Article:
Mana Whenua

Mana Whenua takes you on a stirring journey that explores and celebrates Māori as tangata whenua (the indigenous people) of AotearoaAotearoa New Zealand.

  • When Long-term exhibition
  • Where Level 4
  • Cost Free entry
  • Type Māori

Stories of voyaging, adaptation, survival, conflict, trial, and triumph are told through a powerful mix of taongataonga treasures, oral histories, and contemporary works.

Weavers of Wellbeing

Te Ringawhatuora celebrates womanhood and Māori women, who give birth to and nurture tamarikitamariki children.

In Māori culture, family and weaving are closely intertwined. The atuaatua goddess Hine-te-iwaiwa embodies this relationship. She is the guardian of both whakatupu tamarikitamariki child-rearing and Te Whare Pora – the house and art of weaving.

In this exhibition, you can see fine weaving from the past and today, showing the skill and innovation of this revered practice.

Te Huka a Tai

Nau mai, haere mai e hoa mā! Come into Te Huka a Tai to see Te Papa’s tiniest whare, a travelling museum, a pair of cool pūtu, and a real life TV star called Manu – she was on a show called Playschool, ask your parents and grandparents about her, see if they remember her!

Layers of meaning

Experience something of the richness, complexity, and dynamism of Māori life and heritage. The concept of ‘mana whenua’ has many layers of meaning. It tells of important relationships that Māori have with whenua (land) and of the value placed upon the land within the culture.

Taonga tuku iho (treasures handed down)

The exhibition celebrates the manamana power of the culture through taonga tuku iho (treasures handed down) such as the woven and carved works, wakawaka canoes, and whare (buildings) such as the meeting house Te Hau ki Turanga and the storehouse Te Takinga.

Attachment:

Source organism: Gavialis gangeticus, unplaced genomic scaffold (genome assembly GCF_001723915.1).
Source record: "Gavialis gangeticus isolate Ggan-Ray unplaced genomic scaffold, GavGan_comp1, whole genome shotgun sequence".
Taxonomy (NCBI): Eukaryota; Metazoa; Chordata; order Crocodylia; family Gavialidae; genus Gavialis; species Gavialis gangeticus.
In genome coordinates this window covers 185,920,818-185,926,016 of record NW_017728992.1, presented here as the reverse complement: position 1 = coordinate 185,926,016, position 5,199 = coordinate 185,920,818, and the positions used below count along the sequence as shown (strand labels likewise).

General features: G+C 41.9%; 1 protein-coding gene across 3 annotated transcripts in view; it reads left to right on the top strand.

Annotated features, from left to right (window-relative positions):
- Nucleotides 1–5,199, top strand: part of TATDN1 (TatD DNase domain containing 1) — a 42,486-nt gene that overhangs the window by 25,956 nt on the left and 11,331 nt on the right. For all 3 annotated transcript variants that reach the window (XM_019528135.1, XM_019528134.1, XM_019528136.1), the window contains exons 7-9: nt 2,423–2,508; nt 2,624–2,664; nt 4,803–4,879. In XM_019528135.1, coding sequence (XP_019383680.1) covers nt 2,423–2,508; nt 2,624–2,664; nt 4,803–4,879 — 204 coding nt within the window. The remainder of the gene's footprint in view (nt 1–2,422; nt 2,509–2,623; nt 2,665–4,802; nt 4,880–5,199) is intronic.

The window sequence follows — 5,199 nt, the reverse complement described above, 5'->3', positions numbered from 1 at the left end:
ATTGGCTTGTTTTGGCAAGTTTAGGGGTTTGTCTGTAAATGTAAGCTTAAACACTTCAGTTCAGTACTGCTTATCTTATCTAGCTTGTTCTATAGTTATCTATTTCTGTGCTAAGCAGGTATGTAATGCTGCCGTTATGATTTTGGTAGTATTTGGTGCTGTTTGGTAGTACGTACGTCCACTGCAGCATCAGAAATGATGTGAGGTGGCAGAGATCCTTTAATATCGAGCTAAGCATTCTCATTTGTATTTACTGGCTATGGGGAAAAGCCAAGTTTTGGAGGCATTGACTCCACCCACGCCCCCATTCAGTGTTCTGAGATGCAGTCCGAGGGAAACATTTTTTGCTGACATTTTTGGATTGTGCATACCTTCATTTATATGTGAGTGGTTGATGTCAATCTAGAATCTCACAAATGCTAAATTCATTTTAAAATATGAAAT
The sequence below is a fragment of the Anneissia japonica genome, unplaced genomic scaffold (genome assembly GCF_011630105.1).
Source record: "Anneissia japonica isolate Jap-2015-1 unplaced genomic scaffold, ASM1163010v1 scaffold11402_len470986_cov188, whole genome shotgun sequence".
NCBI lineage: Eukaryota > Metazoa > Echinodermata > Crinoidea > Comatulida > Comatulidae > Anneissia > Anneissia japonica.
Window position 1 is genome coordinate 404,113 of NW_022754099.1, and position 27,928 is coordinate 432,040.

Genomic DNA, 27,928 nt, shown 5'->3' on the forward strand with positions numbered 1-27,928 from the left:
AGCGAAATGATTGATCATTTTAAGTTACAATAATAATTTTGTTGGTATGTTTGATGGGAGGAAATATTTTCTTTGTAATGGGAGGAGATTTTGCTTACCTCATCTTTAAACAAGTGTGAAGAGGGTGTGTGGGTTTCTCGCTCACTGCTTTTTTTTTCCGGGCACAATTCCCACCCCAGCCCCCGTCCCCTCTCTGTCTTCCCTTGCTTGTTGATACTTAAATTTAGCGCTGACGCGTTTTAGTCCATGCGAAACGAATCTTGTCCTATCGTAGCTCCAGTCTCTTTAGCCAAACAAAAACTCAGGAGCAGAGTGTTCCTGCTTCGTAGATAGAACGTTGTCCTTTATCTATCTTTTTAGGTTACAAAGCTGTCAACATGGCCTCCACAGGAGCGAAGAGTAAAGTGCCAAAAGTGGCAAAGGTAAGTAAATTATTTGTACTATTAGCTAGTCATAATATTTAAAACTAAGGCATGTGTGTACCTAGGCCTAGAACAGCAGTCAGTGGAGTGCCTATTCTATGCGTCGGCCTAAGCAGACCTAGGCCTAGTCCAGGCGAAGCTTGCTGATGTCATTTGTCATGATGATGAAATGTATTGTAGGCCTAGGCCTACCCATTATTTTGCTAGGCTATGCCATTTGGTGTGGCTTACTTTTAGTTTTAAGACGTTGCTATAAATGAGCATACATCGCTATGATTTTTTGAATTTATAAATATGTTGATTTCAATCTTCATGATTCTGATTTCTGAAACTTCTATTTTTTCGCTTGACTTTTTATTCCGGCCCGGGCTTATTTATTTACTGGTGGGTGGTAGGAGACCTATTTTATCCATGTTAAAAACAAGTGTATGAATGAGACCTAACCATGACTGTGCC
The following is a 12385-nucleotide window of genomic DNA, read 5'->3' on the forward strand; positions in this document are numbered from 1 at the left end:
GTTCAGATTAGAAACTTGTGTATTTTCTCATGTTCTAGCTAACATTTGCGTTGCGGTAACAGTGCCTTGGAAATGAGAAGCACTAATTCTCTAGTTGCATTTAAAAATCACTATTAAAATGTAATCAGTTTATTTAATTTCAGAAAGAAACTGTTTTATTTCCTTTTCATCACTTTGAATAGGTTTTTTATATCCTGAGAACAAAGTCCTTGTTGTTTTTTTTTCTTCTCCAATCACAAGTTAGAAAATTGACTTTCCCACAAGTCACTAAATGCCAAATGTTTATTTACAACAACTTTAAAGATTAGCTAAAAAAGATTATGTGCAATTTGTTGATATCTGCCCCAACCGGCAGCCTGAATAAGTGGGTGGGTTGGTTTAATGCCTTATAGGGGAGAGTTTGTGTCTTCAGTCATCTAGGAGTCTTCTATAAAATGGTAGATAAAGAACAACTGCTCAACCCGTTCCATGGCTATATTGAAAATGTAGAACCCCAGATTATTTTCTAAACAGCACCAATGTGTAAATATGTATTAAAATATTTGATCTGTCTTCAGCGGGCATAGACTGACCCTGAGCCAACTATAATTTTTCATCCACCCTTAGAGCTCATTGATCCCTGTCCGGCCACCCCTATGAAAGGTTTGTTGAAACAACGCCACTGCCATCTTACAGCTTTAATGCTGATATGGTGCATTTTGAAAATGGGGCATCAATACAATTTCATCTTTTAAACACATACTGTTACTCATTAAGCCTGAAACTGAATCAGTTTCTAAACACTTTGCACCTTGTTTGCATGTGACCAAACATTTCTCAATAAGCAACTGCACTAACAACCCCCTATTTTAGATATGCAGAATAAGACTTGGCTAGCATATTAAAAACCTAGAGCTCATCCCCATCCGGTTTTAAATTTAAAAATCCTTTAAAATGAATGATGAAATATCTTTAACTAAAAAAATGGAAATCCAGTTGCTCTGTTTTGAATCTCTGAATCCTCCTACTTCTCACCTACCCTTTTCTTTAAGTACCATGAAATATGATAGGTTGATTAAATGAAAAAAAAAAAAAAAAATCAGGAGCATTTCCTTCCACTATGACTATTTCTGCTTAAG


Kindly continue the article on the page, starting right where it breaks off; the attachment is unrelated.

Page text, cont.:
These taonga connect through whakapapa (genealogy) to living descendants and resonate through their voices in waiatawaiata song and kōrerokōrero personal narratives. Contemporary Māori artworks explore and reinforce the continuum of tīpunatīpuna ancestral culture and whakapapawhakapapa genealogy, linking past generations to present day descendants and the dynamics of cultural continuity.

Te Hau ki Turanga, meeting house

Inside the body of Te Hau ki Turanga, one of the oldest and most significant meeting houses in existence, a sound and light presentation enables you to experience a unique perspective on the Māori world.

Te Aurere, modern voyaging waka

Mana Whenua is also about journeys and voyages through time. The ancestral voyages from Hawaiki, a distant place of origin, are presented through the story of Te Aurere, a modern voyaging waka.

Waka hourua ’Te Aurere Iti’ (model voyaging canoe), 1996-1997, Doubtless Bay, by Hek Busby. Purchased 1997 with New Zealand Lottery Grants Board funds. Te Papa (ME016510)

Reconstructing a wharepuni (domestic house)

Also in Mana Whenua, Ngāti Hinewaka, the people of Palliser Bay, narrate their experiences of reconstructing a 500-year-old wharepuni (domestic house).

Mākōtukutuku wharepuni, Mana Whenua. Photograph by Michael Hall. Te Papa